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Eastern Cape Business 2021-22

  • Text
  • Coastal
  • Windpower
  • Energy
  • Renewable
  • Transnet
  • Transportation
  • Ports
  • Trade
  • Economy
  • Provincial
  • Investment
  • Business
  • Banking
  • Economic
  • Nedbank
  • African
  • Nelson
  • Municipality
  • Mandela
  • Cape
The 2021/22 edition of Eastern Cape Business is the 14th edition of this successful publication that, since its launch in 2006, has established itself as the premier business and investment guide for the Eastern Cape. The Eastern Cape’s investment and business opportunities are highlighted in this publication. The fact that the province is home to the majority of wind power projects as part of the country’s drive to promote renewable energy is the subject of a special feature. Overviews are provided on the key economic sectors of the province, including the vital contribution that the agricultural and automotive sectors continue to make on the province’s economic trajectory. References are made to the potential of the Oceans Economy and to the prospects of oil and gas for this coastal province. The major business chambers in the province have made contributions to the journal.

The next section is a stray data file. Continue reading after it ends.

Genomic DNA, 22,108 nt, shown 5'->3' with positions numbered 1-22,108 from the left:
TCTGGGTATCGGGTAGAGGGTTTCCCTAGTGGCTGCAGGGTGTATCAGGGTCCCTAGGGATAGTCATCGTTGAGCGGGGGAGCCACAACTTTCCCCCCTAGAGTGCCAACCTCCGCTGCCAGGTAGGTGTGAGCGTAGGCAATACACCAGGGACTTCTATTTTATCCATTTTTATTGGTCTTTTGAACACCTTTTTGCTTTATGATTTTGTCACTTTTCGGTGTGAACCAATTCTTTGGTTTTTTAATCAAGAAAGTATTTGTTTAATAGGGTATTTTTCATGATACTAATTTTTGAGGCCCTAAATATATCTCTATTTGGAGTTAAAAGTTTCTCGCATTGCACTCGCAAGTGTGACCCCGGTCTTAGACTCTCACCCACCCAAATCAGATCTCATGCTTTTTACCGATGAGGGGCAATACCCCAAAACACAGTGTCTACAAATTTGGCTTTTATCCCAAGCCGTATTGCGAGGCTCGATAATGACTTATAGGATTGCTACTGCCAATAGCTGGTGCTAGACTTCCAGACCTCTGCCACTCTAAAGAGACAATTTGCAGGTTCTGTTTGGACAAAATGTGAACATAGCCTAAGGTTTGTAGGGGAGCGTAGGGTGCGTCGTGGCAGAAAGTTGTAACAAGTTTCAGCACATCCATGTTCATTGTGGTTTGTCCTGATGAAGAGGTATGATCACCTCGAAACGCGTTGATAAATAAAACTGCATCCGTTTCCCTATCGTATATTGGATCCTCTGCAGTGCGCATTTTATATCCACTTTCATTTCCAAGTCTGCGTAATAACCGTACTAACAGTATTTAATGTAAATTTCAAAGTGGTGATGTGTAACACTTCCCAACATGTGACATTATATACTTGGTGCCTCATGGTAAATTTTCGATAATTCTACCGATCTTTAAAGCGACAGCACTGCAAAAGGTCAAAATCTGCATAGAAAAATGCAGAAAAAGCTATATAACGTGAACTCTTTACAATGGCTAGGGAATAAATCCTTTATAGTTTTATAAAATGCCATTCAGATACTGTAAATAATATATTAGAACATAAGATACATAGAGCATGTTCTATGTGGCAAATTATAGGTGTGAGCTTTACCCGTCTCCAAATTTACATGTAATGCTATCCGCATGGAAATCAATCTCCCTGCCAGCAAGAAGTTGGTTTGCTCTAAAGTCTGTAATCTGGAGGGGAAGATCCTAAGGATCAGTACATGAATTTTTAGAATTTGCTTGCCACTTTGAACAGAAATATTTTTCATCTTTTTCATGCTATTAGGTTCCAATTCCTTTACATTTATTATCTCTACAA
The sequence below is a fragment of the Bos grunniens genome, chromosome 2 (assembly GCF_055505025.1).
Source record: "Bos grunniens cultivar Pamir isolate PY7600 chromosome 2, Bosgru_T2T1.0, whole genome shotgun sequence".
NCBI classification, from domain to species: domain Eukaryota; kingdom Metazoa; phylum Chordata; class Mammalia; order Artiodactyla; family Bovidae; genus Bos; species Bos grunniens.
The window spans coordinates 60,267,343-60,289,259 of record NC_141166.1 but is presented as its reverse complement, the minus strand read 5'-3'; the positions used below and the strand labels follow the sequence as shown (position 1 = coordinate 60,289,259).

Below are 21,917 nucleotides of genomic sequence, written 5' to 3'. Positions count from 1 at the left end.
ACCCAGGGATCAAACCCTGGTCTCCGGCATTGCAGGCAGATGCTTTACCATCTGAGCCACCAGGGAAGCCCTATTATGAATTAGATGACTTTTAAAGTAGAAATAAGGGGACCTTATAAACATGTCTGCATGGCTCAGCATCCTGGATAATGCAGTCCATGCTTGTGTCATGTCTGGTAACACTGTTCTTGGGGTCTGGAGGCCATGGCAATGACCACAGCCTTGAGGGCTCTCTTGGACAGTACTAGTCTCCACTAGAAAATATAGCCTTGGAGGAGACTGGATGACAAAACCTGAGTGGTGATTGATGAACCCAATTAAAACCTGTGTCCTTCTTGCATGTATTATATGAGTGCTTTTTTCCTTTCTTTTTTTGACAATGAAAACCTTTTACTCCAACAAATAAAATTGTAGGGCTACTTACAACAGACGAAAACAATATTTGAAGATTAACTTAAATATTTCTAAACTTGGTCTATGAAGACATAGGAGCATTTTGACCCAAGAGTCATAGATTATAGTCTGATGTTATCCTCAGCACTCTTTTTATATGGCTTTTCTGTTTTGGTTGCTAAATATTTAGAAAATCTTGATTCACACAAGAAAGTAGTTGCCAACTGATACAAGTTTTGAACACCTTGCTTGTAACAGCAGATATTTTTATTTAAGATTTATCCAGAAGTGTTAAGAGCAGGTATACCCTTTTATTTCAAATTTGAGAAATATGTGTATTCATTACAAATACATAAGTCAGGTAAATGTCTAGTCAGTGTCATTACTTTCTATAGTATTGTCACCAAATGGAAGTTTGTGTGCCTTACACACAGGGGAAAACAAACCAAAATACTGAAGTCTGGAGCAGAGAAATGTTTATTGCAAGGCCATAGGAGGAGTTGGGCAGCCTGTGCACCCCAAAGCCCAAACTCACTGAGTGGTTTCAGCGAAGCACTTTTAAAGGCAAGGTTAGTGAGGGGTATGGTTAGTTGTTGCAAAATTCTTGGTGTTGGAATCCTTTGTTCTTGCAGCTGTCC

OVERVIEW Water The